So, while it is right and proper for GFDL recipients to acknowledge their (immediate) sources, as a gesture of thanks, it is quite unrealistic for authors to expect that their individual contributions will be tracked in perpetuity. (See the case of user Panic2k4 on Wikibooks. )
The mixing of GFDL with other copylefts, such as various versions of Creative Commons (CC), multiplies the problems.
Retraction / deletion / rewriting history
Another emerging problem, particularly at Wikipedia, with no obvious solution is the concept that GNU Free Documentation License (GFDL) can never be taken back. The whole idea is that the contributors are guaranteed the public availability of their contributions, in perpetuity.
But once the level of activity in a wiki gets large enough, contributed by millions of sources, a large amount of material is published as GFDL in error. It might be obscene, or libelous, or simply taken inappropriately from a copyrighted source. Making such judgements is a tremendous burden on the infrastructure of the wiki. At first, there may be a tendency to ignore such problems. Later, there may be a tendency to over-react, to simply delete material that might be problematic. But if the material seems to be unacceptable, but is not truly unacceptable, then the GFDL is violated by withdrawing it. But how can anyone or any organization be sure? And in some cases, simply editing the current version is not enough; the organization may deem it advisable or necessary to delete all previous versions of the material. The organization may even feel so threatened by the material (and the process) as to feel a need to totally delete any records relating to the matter, any indication that the material ever existed at all.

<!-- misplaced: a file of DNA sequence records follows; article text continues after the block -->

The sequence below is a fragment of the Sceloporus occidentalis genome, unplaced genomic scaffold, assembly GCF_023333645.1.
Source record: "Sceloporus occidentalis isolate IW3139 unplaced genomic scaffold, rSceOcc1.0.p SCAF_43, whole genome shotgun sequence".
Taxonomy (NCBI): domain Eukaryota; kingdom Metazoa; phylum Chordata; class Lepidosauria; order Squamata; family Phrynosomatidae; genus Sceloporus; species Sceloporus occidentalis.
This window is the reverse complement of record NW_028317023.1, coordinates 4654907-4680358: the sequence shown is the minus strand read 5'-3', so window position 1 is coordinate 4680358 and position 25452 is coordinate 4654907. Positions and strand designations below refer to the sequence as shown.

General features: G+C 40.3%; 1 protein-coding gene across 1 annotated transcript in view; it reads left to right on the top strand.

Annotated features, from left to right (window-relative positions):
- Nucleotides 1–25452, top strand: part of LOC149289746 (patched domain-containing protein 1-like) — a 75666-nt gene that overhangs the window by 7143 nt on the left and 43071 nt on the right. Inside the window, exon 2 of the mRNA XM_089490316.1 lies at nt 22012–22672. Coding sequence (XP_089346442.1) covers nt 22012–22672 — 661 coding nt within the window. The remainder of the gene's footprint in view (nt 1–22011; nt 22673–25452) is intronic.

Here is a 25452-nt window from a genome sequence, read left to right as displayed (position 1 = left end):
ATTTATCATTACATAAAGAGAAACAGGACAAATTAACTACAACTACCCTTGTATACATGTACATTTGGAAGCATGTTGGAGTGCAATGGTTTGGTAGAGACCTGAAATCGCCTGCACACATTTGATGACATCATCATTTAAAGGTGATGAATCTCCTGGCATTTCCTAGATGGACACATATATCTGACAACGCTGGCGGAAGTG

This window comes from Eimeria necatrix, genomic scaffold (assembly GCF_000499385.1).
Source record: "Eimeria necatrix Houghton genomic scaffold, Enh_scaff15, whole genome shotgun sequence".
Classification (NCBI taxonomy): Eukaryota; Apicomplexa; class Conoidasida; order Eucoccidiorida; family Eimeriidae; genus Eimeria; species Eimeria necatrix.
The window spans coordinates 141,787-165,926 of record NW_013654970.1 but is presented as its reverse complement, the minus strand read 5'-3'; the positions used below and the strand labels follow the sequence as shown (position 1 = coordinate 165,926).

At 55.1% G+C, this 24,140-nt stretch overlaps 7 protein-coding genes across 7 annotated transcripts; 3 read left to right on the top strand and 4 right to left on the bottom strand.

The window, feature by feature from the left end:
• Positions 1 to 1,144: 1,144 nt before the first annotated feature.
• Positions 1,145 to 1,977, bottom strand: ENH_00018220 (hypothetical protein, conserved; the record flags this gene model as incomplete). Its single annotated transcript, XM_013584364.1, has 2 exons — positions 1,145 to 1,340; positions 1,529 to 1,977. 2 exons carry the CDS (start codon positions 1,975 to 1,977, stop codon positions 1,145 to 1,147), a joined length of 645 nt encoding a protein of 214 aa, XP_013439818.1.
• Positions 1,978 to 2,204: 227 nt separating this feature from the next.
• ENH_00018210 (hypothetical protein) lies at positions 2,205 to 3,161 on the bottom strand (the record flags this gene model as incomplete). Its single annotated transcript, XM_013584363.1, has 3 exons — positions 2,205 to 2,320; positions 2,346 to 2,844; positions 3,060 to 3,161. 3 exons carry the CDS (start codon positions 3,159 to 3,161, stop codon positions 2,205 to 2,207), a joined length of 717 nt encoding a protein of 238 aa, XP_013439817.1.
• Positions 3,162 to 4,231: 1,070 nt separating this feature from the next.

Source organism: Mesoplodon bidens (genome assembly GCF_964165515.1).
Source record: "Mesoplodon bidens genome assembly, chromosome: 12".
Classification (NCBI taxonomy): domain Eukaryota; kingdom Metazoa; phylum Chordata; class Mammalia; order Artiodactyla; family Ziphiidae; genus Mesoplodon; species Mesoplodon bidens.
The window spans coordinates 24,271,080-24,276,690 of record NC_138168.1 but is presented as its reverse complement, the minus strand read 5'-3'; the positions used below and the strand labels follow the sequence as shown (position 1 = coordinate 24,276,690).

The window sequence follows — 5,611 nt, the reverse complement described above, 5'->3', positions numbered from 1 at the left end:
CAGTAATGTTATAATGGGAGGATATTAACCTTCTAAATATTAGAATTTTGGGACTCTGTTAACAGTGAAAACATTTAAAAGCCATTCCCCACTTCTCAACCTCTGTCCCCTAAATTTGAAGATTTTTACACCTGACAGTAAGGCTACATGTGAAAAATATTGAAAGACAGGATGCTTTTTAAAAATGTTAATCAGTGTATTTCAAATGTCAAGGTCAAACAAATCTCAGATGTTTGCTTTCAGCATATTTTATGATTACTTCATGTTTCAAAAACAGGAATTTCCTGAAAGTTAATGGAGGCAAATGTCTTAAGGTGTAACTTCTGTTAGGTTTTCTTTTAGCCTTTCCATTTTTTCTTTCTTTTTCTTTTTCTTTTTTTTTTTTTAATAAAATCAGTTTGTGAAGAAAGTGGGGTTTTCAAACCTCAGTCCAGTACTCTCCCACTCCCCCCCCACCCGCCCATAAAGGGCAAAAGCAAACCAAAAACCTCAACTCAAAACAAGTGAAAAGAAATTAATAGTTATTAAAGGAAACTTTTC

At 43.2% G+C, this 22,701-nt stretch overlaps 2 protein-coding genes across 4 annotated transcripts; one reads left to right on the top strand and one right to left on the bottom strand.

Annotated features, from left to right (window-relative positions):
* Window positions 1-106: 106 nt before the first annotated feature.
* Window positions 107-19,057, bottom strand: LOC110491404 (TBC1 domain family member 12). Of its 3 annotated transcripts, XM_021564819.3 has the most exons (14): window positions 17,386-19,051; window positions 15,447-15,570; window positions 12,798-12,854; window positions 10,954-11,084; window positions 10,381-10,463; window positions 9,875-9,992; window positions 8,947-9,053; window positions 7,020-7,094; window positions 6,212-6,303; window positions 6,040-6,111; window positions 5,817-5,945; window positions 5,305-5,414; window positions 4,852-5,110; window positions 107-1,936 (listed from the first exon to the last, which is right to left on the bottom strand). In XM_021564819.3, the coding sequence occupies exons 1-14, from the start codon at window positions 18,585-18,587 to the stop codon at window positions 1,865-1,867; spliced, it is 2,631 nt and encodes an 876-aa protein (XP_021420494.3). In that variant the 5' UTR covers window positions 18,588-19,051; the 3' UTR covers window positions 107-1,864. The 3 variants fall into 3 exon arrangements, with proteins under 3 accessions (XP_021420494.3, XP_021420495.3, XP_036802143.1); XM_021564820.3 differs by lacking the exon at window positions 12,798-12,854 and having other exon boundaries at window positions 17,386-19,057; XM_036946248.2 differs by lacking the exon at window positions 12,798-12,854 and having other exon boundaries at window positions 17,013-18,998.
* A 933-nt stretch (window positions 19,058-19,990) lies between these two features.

At the same time, the GFDL would seem to guarantee that once published, even for an instant, others can make copies of the material that later is treated as problematic by the source, and deleted by the source. But the copier is relying on the GFDL classification of the material, and continues to publish the material, pass it on to others, and point to the original source – which now wishes to be completely disassociated from the material. The source may wish to require all recipients to permanently and completely expunge copied material, but how can such a concept actually be implemented, and should it be?
Guaranteeing public access in perpetuity
Another problem is the permanence of the retention and public access to the material. The concept that participating in GNU Free Documentation License (GFDL) projects entices contributors with is, your work will become part of the common heritage of mankind. And in the case of a big project like Wikipedia, with many mirrors, and an openly published unified download, with and without history details, this hope appears to have a firm basis. But at the other extreme are small wikis run by a single individual with no technical expertise, who simply relies on the website host to make internal backups. The material could easily be lost. The GFDL merely guarantees that the public could make backup copies, but does not guarantee than anyone actually does or that such copies will actually be made public in case the original source disappears.